In Experiment 3, to test whether anti-reinstatement effects of modafinil require extinction training or may interfere with the memory of the morphine context and/or with cueing effects of morphine, we evaluated modafinil effects on the primed and nonprimed expression of morphine CPP in separate groups of animals. At 1- or 14-day after morphine CPP conditioning, rats were injected with modafinil 300 mg/kg or vehicle 30 min before the preference test, and expression of conditioned preference was measured in the presence or absence of a morphine-priming injection given immediately before the preference test (Figure 3). Rats in all groups tested either 24 h or 14 days after the last conditioning session showed a significant preference for the morphine-paired side in comparison with the saline-paired side. A significant effect of the priming injection of morphine was observed in the expression test, such that primed animals showed greater preference than vehicle pretreated subjects, as expected. Pretreatment with modafinil did not significantly alter the expression of morphine CPP, nor did it affect the ability of a morphine prime to augment preference (two-way ANOVA; 1 day after conditioning, factor morphine: F1,30=6.282 and p=0.018, factor modafinil: F1,30=2.373 and p=0.134, factor modafinil × morphine: F1,30=0.607 and p=0.442; 14 days after conditioning, factor morphine: F1,18=5.337 and p=0.033, factor modafinil: F1,18=0.021 and p=0.885, factor modafinil × morphine: F1,18=0.153 and p=0.701). These data indicate that the reinstatement-blocking effect of modafinil is selective for drug-induced reinstatement of morphine CPP following extinction training, and is not attributable to interference with contextual memory or suppression of cueing properties of morphine.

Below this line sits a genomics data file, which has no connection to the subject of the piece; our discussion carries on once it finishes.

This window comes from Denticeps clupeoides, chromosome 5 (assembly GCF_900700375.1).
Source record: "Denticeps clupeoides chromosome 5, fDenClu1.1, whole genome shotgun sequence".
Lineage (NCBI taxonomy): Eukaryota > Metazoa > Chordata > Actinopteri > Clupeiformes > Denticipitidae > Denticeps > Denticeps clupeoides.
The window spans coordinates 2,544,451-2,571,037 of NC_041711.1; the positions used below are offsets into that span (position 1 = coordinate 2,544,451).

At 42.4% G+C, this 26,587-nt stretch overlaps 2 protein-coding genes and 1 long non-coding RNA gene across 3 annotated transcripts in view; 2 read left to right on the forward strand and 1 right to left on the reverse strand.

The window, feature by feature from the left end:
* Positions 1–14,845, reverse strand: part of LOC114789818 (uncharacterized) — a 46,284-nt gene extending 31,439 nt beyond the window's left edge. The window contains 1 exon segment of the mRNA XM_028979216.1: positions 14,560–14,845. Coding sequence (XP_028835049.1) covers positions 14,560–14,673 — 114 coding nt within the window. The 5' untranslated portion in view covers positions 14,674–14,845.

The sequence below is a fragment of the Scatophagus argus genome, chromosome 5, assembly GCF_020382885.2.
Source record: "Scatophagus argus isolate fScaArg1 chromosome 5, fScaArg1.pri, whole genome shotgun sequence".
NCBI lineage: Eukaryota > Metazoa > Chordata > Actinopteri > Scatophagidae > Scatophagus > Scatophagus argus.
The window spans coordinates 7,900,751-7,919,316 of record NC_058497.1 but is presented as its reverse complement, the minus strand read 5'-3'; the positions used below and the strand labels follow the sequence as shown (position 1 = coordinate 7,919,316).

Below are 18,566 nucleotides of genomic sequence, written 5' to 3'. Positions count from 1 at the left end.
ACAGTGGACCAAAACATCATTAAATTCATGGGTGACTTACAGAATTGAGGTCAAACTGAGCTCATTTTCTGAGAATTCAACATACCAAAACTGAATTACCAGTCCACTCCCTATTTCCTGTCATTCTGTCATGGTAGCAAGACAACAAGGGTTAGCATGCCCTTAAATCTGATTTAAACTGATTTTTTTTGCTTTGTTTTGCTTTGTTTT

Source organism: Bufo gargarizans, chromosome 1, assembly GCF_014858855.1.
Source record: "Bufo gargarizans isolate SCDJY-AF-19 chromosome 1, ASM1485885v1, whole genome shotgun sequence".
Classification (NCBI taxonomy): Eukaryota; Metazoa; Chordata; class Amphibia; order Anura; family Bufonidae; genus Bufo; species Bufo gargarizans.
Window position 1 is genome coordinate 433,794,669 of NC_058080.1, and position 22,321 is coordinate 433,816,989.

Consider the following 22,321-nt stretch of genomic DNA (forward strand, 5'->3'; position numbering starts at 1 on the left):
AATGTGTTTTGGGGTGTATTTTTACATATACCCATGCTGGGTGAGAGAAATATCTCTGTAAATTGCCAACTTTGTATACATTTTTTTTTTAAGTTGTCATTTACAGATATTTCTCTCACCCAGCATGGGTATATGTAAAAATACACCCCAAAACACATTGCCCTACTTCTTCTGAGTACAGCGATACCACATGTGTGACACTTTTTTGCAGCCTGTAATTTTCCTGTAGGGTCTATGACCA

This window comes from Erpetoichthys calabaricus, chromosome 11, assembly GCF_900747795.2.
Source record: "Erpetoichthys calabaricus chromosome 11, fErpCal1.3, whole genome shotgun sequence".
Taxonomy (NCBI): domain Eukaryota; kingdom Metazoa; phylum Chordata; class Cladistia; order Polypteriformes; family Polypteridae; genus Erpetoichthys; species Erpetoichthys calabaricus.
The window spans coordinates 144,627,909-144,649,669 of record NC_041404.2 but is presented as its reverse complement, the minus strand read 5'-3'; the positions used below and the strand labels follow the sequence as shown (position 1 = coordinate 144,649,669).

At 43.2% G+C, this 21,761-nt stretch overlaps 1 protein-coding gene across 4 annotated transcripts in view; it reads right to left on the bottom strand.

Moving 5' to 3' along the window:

Figure 3
figure 3

Modafinil pretreatment does not alter primed nor nonprimed expression of morphine-induced place preference. All animals were conditioned with morphine (8 mg/kg) in a 3-day schedule as described in ‘Materials and Methods’. Either 1 day (a) or 14 days (b) after the last conditioning session, modafinil (300 mg/kg) or its vehicle (4 ml/kg) was injected 30 min before the test session in the presence (black bars) or absence (white bars) of a morphine prime. There was no extinction training in any of these animals. Preference scores ((time spent in the morphine-paired side)−(time spent in saline-paired side)) are expressed as mean±SEM. The morphine prime increased preference as expected. All groups expressed significant morphine CPP that was not altered by modafinil pretreatment. *P<0.05.